‘To be African is to feel a deep connection to this continent — its history, its beauty, and its people.’
Daniella Sachs (Tourism Innovation Expert)
When you visit South Africa, you soon discover what a wonderful, innovative, and exciting place it is. Filled with an unmatched diversity of people, cultures, regions, foods, and landscapes.
This is what it is to be South African: A melting pot of all of the beautiful things life has to offer, we cannot be defined by just one thing, this is what makes us the Rainbow nation, we are colorful to our core and proudly so.
Chef Ryan along with the extremely talented Hannah Lewry, food stylist, and consultant, and the Tanda Tula kitchen team are shifting the dining experience of Boma dinners to reflect the inspiring diversity that exists throughout our country. Ultimately, we want to share and celebrate our roots and heritage with our guests and take them on a food journey through this beautiful land.
All South Africans love a braai, known to the rest of the world as a BBQ or cooking over a fire, but here you will always hear it fondly referred to as a Braai. The essence of a braai is centered around the fire. Fireside dining, flame grilled, coal baked, interactive cooking. Boma dinner is our opportunity to capture that iconic South African braai experience that is unique to our country.
Our Boma menu will tell our guests a South African story, offering the opportunity to taste some of our most famous dishes from many of the various cultures that live here, obviously with a Tanda Tula twist. We have Cape Malay Frikkadels with soft herbs and pink pickled onions, to our hand-strained Amasi Curds (Amasi is an African-style fermented milk product similar to buttermilk or yogurt) with griddled flat breads, served with our famous 8-hour slow, coal-roasted Potjie style lamb shoulder.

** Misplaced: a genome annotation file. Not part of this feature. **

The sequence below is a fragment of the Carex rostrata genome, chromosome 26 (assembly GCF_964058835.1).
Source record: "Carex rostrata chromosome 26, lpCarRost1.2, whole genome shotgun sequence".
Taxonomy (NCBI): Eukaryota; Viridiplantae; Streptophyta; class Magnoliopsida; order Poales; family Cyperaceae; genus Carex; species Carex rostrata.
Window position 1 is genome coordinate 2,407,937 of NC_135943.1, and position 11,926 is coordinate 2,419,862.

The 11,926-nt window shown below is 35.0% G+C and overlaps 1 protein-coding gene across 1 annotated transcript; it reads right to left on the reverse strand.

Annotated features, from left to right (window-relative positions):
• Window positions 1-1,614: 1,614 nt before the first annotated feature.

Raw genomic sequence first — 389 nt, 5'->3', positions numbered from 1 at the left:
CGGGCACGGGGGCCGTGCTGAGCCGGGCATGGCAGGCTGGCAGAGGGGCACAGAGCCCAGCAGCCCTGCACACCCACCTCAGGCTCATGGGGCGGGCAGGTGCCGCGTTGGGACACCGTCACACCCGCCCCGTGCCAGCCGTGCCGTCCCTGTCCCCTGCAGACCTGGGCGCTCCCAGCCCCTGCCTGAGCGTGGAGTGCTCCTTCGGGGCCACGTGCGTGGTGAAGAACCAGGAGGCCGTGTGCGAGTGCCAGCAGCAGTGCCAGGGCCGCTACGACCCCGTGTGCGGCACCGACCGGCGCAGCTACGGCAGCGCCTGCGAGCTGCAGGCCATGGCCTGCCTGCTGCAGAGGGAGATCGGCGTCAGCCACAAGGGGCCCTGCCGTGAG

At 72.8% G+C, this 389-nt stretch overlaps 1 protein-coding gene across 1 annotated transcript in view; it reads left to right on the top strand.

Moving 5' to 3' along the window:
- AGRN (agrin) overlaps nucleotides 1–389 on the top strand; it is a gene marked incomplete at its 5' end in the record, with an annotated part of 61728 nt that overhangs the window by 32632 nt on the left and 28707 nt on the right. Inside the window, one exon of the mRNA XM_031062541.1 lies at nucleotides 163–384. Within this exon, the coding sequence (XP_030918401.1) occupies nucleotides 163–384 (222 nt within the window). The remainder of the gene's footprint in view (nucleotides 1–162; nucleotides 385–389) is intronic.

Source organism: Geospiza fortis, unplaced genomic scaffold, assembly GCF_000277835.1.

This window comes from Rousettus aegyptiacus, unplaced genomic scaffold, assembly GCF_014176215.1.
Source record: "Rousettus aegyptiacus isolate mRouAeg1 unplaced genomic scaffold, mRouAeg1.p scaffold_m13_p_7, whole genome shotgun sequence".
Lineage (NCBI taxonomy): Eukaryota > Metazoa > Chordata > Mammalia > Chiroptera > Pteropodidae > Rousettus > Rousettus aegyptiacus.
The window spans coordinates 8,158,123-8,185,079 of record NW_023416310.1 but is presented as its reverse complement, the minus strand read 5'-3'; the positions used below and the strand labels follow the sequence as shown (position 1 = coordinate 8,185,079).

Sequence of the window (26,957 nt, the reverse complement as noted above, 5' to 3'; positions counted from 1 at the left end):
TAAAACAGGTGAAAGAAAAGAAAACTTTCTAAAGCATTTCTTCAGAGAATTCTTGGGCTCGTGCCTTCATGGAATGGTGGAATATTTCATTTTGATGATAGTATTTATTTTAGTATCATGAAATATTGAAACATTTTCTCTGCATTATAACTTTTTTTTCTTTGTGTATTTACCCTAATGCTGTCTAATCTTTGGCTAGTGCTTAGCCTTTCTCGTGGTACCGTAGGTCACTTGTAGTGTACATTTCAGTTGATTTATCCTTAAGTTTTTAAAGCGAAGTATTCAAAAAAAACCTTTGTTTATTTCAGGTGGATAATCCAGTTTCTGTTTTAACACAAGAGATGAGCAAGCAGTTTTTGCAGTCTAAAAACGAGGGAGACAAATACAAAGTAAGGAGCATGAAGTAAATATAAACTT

Chef Ryan’s cooking ethos is all about starting from scratch and this passion is illustrated by going back to the basics of good, honest, simple but considered food while celebrating and sourcing local and seasonal ingredients, as far as possible. We are so excited to share our love of braai with you, especially in a way you have never experienced before.
A roaring fire in the bush, heady with aromas of braai sizzling upon the open flames, the sounds of the wood crackling beneath the grill releasing sprays of glowing embers into the open night’s sky is one of the many safari experiences that will stay with you for a lifetime.
Tanda Tula Green Chutney
Makes one small jar
¼ bunch fresh coriander, chopped with stems plus with extra for serving
1 – 2 green chilies, seeded and chopped
1 small bunch of mint, leaves picked off stems
Zest and Juice of one lime or half a lemon
½ clove garlic
2 cm fresh ginger, peeled and chopped
3 tablespoons coconut cream
1 tablespoon olive oil
Sea salt, to taste
1 tablespoon caster sugar or honey, to taste
Blend all the ingredients until desired consistency and season to taste, feel free to add a dash of water if necessary to loosen the chutney. It keeps for 1 week in an airtight jar in the fridge, for best results make it the day before and allow the flavors to merge overnight.
You can substitute lemon or lime for 1 tablespoon of brown vinegar to taste. Why not try another version by substituting the coconut milk for peanuts or peanut butter but add 1 Tablespoon at a time to taste? Both add a creamy coolness to the chutney but deliver very different delicious results.
Served with Braaied mielies, rolled in melted Biryani butter, and topped with pink pickled onions.
Written by: Hannah Lewry, food stylist, and consultant in the Tanda Tula kitchen.